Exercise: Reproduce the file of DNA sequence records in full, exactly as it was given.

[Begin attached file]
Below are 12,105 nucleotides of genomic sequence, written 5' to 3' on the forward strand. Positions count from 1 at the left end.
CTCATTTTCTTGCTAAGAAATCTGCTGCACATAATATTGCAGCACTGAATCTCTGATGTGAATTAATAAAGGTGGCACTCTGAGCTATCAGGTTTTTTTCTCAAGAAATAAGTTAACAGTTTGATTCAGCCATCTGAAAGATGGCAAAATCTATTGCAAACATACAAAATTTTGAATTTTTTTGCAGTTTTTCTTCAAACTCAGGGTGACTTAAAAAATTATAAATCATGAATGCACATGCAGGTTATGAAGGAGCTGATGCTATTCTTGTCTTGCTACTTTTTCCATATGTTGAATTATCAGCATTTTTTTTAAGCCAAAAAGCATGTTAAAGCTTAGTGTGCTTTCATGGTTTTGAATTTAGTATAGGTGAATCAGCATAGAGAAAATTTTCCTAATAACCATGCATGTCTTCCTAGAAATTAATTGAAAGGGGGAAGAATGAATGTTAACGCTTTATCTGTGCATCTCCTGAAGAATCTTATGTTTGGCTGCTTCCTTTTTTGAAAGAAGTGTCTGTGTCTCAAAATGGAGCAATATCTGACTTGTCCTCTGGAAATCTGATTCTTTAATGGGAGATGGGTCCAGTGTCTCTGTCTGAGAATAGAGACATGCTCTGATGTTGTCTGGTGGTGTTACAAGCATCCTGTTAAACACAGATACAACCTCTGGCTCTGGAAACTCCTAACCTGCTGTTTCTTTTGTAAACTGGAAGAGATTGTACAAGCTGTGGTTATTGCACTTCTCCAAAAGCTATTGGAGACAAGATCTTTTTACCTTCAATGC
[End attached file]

Below are 12,105 nucleotides of genomic sequence, written 5' to 3' on the forward strand. Positions count from 1 at the left end.
CTCATTTTCTTGCTAAGAAATCTGCTGCACATAATATTGCAGCACTGAATCTCTGATGTGAATTAATAAAGGTGGCACTCTGAGCTATCAGGTTTTTTTCTCAAGAAATAAGTTAACAGTTTGATTCAGCCATCTGAAAGATGGCAAAATCTATTGCAAACATACAAAATTTTGAATTTTTTTGCAGTTTTTCTTCAAACTCAGGGTGACTTAAAAAATTATAAATCATGAATGCACATGCAGGTTATGAAGGAGCTGATGCTATTCTTGTCTTGCTACTTTTTCCATATGTTGAATTATCAGCATTTTTTTTAAGCCAAAAAGCATGTTAAAGCTTAGTGTGCTTTCATGGTTTTGAATTTAGTATAGGTGAATCAGCATAGAGAAAATTTTCCTAATAACCATGCATGTCTTCCTAGAAATTAATTGAAAGGGGGAAGAATGAATGTTAACGCTTTATCTGTGCATCTCCTGAAGAATCTTATGTTTGGCTGCTTCCTTTTTTGAAAGAAGTGTCTGTGTCTCAAAATGGAGCAATATCTGACTTGTCCTCTGGAAATCTGATTCTTTAATGGGAGATGGGTCCAGTGTCTCTGTCTGAGAATAGAGACATGCTCTGATGTTGTCTGGTGGTGTTACAAGCATCCTGTTAAACACAGATACAACCTCTGGCTCTGGAAACTCCTAACCTGCTGTTTCTTTTGTAAACTGGAAGAGATTGTACAAGCTGTGGTTATTGCACTTCTCCAAAAGCTATTGGAGACAAGATCTTTTTACCTTCAATGC